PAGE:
But now when I see a patient, typically I see lung cancer patients on Fridays, I will take some of their blood, I send it off for the liquid biopsy analysis. And by that following Friday, so just one week later, I typically have an answer of if the patient has a mutation that I can target, let’s say with an oral medicine or if they’re a patient that I should be treating with immunotherapy. Additionally, circulating tumor DNA, increasingly we can use it to identify or track a patient’s progress, as far as response to therapy.  

And so, this has really been developed in other tumor types, but increasingly we’re using it in lung cancer where we can either track how much cancer they have in their body. So, very early on, we can see if the cancer is shrinking or growing. And additionally, we can use it to detect patients after surgery, whether or not they have residual disease in their body.

And so, a lot of the times patients will undergo surgery because let’s say on a CAT scan, you might only see one large, isolated tumor. But after we take that tumor out, now we can do a blood test to see if there might be microscopic bits of that cancer that were left over, that we weren’t able to see on a CAT scan or PET scan.  

And it’s that patient population that we think benefits most from either chemotherapy or targeted therapy after surgery. So, we’re using circulating tumor DNA, both in the metastatic setting, where cancer has already spread to other parts of the body. And also, in the perioperative setting, around the time of surgery or radiation where we’re trying to cure patients. And we’re now able to use this technology to hopefully increase the likelihood that we’re curing them. 

Advances in Targeted Lung Cancer Treatments | What You Should Know

Advances in Targeted Lung Cancer Treatments | What You Should Know from Patient Empowerment Network on Vimeo.

Dr. Thomas Marron discusses how these therapies work to treat lung cancer, how the presence of certain mutations can impact care and treatment choices, and the research being done on new therapies to target specific lung cancer biomarkers.

Dr. Thomas Marron is Director of the Early Phase Trials Unit at the Tisch Cancer Institute at Mount Sinai Hospital. Dr. Marron is also Professor of Medicine and Professor of Immunology and Immunotherapy at the Icahn School of Medicine at Mount Sinai. Learn more about Dr. Marron.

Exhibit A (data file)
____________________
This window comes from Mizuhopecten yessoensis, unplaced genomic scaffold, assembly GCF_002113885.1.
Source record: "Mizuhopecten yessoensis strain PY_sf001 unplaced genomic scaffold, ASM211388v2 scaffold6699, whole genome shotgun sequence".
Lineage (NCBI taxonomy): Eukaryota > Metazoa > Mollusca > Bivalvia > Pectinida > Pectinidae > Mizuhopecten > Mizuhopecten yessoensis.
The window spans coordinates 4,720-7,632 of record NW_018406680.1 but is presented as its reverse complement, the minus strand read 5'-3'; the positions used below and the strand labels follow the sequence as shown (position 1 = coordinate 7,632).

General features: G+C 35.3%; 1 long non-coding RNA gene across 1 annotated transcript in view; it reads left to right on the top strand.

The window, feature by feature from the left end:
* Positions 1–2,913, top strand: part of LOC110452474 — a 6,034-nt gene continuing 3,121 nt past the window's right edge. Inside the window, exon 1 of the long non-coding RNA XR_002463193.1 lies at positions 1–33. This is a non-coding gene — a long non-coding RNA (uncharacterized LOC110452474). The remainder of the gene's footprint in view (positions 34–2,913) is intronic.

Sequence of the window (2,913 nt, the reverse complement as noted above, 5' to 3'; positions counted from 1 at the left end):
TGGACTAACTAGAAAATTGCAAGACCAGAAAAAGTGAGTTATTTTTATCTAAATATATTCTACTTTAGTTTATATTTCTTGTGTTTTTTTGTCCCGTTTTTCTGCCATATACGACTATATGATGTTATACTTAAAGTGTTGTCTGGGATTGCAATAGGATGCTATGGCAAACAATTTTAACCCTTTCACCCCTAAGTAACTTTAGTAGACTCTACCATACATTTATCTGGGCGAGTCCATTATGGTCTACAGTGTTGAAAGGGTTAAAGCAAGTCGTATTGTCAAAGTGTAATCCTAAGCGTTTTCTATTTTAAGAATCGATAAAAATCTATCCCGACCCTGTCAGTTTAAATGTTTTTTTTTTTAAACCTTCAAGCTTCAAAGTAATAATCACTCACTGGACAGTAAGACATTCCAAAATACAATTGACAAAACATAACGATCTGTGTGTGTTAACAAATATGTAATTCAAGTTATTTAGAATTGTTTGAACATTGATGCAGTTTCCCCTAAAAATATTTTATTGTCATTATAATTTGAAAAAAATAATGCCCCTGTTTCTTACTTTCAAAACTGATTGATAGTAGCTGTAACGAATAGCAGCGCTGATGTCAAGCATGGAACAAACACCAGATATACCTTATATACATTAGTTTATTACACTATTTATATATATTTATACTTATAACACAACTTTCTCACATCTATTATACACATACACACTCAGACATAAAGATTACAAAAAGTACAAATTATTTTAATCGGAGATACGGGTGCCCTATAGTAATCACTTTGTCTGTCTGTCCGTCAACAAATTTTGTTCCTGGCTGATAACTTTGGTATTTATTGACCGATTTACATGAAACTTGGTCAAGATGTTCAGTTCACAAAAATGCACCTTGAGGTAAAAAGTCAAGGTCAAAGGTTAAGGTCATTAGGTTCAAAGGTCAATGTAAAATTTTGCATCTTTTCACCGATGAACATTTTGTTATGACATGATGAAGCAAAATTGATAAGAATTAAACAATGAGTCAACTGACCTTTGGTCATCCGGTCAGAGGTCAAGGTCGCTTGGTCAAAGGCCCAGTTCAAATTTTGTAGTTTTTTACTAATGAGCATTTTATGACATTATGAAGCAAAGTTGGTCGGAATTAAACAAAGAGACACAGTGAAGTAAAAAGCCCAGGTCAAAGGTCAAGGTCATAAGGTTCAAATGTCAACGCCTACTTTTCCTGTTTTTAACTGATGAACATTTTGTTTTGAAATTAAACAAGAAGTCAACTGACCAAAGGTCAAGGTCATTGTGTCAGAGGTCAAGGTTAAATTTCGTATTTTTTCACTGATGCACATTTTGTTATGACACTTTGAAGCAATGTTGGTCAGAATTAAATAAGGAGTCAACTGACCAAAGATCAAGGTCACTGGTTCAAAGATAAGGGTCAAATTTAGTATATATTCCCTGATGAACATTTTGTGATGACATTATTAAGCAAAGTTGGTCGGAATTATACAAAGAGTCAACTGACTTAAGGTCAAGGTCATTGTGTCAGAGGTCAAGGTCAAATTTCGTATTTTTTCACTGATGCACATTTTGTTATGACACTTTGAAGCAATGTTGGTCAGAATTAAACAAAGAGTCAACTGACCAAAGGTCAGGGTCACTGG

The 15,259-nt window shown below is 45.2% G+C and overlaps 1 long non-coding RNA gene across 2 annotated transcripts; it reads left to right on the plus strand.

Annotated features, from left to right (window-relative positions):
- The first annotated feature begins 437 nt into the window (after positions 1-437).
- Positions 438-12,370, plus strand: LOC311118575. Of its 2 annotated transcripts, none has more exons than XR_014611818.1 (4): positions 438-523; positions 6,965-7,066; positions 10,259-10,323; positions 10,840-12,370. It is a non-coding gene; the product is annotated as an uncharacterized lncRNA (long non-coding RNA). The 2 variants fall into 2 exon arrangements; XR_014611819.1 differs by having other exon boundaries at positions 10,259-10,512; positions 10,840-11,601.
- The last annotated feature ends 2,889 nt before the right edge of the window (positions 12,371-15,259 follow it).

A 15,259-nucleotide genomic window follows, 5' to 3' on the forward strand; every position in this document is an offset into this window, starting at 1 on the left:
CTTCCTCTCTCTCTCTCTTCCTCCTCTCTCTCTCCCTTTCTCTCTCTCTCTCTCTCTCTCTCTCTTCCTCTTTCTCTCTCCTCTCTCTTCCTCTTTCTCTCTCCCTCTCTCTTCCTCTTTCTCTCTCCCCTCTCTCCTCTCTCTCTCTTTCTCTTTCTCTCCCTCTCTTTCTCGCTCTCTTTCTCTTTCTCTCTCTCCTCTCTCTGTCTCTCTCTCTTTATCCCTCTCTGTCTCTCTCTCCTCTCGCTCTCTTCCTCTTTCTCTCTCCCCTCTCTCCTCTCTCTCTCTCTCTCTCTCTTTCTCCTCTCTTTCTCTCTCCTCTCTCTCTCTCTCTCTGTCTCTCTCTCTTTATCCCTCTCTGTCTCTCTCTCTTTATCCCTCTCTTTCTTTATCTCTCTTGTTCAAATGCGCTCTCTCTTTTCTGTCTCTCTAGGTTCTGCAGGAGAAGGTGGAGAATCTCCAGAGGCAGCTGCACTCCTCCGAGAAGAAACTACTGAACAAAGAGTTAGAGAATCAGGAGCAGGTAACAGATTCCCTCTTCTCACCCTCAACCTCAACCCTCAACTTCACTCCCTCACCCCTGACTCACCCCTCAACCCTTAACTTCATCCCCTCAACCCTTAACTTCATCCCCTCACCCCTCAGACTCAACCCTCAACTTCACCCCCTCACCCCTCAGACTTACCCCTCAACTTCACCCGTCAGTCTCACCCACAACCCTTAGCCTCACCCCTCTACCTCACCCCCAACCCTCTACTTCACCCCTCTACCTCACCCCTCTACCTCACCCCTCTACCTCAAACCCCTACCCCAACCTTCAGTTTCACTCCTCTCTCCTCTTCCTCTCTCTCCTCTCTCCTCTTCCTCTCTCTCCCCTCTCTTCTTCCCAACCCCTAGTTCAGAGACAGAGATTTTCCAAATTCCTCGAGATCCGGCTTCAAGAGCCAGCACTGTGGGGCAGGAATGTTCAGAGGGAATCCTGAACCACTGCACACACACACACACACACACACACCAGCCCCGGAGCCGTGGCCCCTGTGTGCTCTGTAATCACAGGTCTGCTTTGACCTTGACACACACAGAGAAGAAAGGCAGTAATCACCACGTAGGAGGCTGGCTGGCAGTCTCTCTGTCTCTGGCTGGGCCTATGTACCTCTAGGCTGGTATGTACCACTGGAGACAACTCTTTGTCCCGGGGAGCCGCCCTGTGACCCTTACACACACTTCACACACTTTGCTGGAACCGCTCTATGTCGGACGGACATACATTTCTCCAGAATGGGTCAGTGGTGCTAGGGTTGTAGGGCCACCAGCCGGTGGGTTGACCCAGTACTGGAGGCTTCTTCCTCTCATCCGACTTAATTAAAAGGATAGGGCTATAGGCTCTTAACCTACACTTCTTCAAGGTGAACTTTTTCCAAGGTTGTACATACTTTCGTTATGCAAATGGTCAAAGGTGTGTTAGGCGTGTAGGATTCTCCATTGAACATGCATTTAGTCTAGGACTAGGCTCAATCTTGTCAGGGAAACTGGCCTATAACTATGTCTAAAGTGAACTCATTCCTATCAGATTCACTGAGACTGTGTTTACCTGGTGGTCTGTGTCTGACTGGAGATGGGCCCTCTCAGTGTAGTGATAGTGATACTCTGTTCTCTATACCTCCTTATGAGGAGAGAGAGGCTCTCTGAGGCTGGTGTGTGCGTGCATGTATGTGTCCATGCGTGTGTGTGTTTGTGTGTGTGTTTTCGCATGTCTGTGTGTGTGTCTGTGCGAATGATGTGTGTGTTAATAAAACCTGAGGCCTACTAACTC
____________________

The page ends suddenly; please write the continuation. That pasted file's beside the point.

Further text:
See More from EVOLVE Lung Cancer

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How Has Lung Cancer Molecular Testing Evolved?

Antibody Drug Conjugates for Lung Cancer | Advances in Research

Antibody Drug Conjugates for Lung Cancer | Advances in Research

Expert Perspective | New and Emerging Progress in Lung Cancer Treatment

Expert Perspective | New and Emerging Progress in Lung Cancer Treatment

Transcript:

Katherine Banwell:

Welcome, Dr. Marron. Would you introduce yourself, please? 

Dr. Thomas Marron:

Sure, I’m Tom Marron. I’m the Director of the Early Phase Trials Unit at the Tisch Cancer Institute at Mount Sinai Hospital. I’m a Professor of Medicine and also a Professor of Immunology and Immunotherapy at the Icahn School of Medicine at Mount Sinai. And I’m trained as both an oncologist and an immunologist.  

Katherine Banwell:

Excellent. Thanks for joining us today.  

Dr. Thomas Marron:

Thank you for having me.   

Katherine Banwell:

We know that the presence of certain mutations can affect lung cancer treatment options. Can you share the latest updates in targeted therapies?  

Dr. Thomas Marron:

Sure, so there’s been a lot of developments in targeted therapies as of late.  

Mutations in a patient’s cancer can represent a potential therapeutic target, and we have increasing numbers, every year we have new FDA approvals for typically pills that target very specific mutations and are able to either control cancer or even kill cancer. Additionally, we use DNA sequencing of tumors to identify mutations that could be predictive of a response to certain therapies. So, even though we don’t have a specific drug to target that mutation in their DNA, that change in their DNA that’s making the cancer grow, we do know that patients with certain DNA mutations do better on certain therapies than other therapies.  

And so, we can use mutations specifically to help guide therapy, even if we don’t have a targeted therapy for something like EGFR mutation or a KRAS mutation. And additionally, one of the things that we do as we’re treating patients is, often times we will give a patient with lung cancer a therapy and then their cancer may respond for weeks, months, even years.  

But then it might recur, or it might just start growing if it never went away entirely. And at that time, we’re oftentimes repeating the genetic sequencing, whether doing a biopsy or sometimes we can do what we call a liquid biopsy, which is just taking some blood and looking for some of the DNA from the cancer floating around in the blood.